Published on:
    Journal of Cardiovascular Disease Research, 2013; 4(2):134-139
    Original Article | doi:10.1016/j.jcdr.2012.08.005

    Age and clinical outcomes in patients presenting with acute coronary syndromesq

    Authors:

    Emad Ahmed a, Khalid F. AlHabib b, Ayman El-Menyar a,c,d, Nidal Asaad a, Kadhim Sulaiman e, Ahmad Hersi b, Wael Almahmeed f, Alawi A. Alsheikh-Ali f, Haitham Amin g, Ahmed Al-Motarreb h, Shukri Al Saif i, Rajvir Singh j, Jawad Al-Lawati k, Jassim Al Suwaidi a,*

    a Department of Cardiology, Heart Hospital, Hamad Medical Corporation, PO Box 3050, Doha, Qatar

    b King Fahad Cardiac Centre, College of Medicine, King Saud University, 11472, Riyadh, Saudi Arabia

    c Department of Clinical Medicine, Weill Cornell Medical School, 24144, Doha, Qatar

    d Department of Medicine, Cardiology Unit, Ahmed Maher Teaching Hospital, Cairo, Egypt

    e Department of Cardiology, Royal Hospital, Muscat, Oman

    f Department of Cardiology, Sheikh Khalifa Medical City, Abu Dhabi, United Arab Emirates

    g Department of Cardiology, Mohammed Bin Khalifa Cardiac Center, Manama, Bahrain

    h Department of Cardiology, Faculty of Medicine, Sana’a University, Sana’a, Yemen

    iSaud Al-Babtain Cardiac Centre, 11850, Dammam, Saudi Arabia

    j Medical Research Center, Hamad Medical Corporation, PO Box 3050, Doha, Qatar

    k Department of Non-communicable Diseases, Ministry of Health, Muscat, Oman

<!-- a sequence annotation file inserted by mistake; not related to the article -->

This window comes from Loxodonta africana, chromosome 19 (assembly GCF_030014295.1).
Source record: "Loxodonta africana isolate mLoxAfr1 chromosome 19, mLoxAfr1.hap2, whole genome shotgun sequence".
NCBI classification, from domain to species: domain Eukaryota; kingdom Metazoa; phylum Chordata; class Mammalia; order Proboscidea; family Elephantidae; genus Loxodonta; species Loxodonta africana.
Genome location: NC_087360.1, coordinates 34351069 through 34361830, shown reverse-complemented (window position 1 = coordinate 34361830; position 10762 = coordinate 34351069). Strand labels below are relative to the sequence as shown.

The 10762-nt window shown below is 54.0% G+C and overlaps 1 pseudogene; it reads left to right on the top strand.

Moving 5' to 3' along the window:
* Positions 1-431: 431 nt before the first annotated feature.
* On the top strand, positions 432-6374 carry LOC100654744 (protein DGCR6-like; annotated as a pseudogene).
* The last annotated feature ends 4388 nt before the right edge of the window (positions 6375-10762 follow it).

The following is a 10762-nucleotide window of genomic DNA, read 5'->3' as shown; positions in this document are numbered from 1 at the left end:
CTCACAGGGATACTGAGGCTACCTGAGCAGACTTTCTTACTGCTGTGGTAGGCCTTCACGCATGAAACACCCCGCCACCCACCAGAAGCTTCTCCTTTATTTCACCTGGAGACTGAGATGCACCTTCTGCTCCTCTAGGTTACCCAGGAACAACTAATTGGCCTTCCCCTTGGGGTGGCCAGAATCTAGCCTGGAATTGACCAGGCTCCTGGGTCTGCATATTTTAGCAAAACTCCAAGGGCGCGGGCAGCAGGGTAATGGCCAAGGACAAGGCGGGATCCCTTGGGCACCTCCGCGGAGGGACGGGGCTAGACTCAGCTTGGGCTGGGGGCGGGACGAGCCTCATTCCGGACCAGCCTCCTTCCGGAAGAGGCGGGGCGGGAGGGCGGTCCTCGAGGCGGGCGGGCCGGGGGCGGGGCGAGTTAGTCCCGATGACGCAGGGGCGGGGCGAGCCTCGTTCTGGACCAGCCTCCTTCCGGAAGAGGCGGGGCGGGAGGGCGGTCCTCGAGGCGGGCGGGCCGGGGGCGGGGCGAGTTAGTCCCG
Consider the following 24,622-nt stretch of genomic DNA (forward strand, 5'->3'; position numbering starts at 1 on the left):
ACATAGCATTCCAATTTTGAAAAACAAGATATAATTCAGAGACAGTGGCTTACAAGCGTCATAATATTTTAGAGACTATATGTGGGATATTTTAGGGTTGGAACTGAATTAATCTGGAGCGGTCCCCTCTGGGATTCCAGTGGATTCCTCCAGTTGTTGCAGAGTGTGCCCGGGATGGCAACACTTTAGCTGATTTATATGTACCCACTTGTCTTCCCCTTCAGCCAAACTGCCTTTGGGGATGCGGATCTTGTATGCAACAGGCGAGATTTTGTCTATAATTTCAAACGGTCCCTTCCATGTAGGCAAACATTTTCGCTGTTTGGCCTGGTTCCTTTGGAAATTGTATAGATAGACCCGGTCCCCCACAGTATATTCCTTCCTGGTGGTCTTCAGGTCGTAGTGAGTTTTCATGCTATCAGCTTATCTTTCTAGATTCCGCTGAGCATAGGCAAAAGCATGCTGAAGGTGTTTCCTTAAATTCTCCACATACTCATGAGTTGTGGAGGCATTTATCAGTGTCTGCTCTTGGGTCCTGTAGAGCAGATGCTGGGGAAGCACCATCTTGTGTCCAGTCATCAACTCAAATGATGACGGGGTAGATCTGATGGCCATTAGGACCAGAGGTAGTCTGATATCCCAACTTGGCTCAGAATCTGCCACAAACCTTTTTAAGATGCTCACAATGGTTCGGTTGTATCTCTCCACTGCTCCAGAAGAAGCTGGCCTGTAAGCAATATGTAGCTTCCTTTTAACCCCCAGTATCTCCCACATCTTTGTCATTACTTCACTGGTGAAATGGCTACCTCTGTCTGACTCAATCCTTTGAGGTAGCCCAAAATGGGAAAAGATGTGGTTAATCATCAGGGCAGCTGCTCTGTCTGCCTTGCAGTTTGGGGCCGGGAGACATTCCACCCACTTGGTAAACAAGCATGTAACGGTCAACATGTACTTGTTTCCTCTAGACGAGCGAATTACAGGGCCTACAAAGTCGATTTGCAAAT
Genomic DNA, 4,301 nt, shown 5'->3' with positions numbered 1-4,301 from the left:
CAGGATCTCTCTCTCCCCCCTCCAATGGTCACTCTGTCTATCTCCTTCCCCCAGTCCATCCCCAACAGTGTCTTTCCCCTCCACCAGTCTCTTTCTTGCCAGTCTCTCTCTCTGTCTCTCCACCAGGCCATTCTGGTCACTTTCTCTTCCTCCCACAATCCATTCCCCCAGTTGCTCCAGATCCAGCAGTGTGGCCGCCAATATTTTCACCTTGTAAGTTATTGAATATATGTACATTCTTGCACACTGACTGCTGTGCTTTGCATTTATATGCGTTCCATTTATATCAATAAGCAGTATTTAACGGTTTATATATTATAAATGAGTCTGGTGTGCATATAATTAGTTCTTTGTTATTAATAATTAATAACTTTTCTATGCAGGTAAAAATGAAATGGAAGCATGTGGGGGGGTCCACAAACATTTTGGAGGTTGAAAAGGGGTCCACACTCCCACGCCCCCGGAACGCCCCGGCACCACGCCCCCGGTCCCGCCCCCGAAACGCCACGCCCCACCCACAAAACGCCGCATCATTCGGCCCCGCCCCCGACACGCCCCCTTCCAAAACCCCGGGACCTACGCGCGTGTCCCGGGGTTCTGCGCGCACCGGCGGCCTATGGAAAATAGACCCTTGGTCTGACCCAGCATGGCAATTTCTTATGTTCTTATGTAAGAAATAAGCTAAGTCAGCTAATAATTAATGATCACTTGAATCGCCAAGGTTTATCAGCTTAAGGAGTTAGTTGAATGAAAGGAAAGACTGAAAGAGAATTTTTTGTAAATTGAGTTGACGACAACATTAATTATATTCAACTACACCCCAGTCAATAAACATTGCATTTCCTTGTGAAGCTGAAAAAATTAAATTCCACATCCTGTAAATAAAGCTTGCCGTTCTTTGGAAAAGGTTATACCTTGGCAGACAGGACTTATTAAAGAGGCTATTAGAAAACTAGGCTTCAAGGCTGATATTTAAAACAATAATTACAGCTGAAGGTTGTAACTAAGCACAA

Abstract:

    Context: Elderly patients have more cardiovascular risk factors and a greater burden of ischemic disease than younger patients. Aims: To examine the impact of age on clinical presentation and outcomes in patients presenting with acute coronary syndrome (ACS). Methods and material: Collected data from the 2nd Gulf Registry of Acute Coronary Events (Gulf RACE-2), which is a prospective multicenter study from six adjacent Arab Middle Eastern Gulf countries. Patients were divided into 3 groups according to their age: 50 years, 51-70 years and >70 years and their clinical characteristics and outcomes were analyzed. Mortality was assessed at one and 12 months. Statistical analysis used: One-way ANOVA test for continuous variables, Pearson chi-square (X2) test for categorical variables and multivariate logistic regression analysis for predictors were performed. Results: Among 7930 consecutive ACS patients; 2755 (35%) were 50 years, 4110 (52%) were 51-70 years and 1065 (13%) >70 years old. The proportion of women increased with increasing age (13% among patients 50 years to 31% among patients > 70 years). The risk factor pattern varied with age; younger patients were more often obese, smokers and had a positive family history of CAD, whereas older patients more likely to have diabetes mellitus, hypertension, and dyslipidemia. Advancing age was associated with under-treatment evidence-based therapies. Multivariate logistic regression analysis after adjusting for relevant covariates showed that old age was independent predictors for re-ischemia (OR 1.29; 95% CI 1.03-1.60), heart failure (OR 2.8; 95% CI 2.17-3.52) and major bleeding (OR 4.02; 95% CI 1.37 -11.77) and in-hospital mortality (age 51e70: OR 2.67; 95% CI 1.86-3.85, and age >70: OR 4.71; 95% CI 3.11-7.14). Conclusion: Despite being higher risk group, elderly are less likely to receive evidence-based therapies and had worse outcomes. Guidelines adherence is highly recommended in elderly.

    Key words: Acute coronary syndrome, Age, Elderly.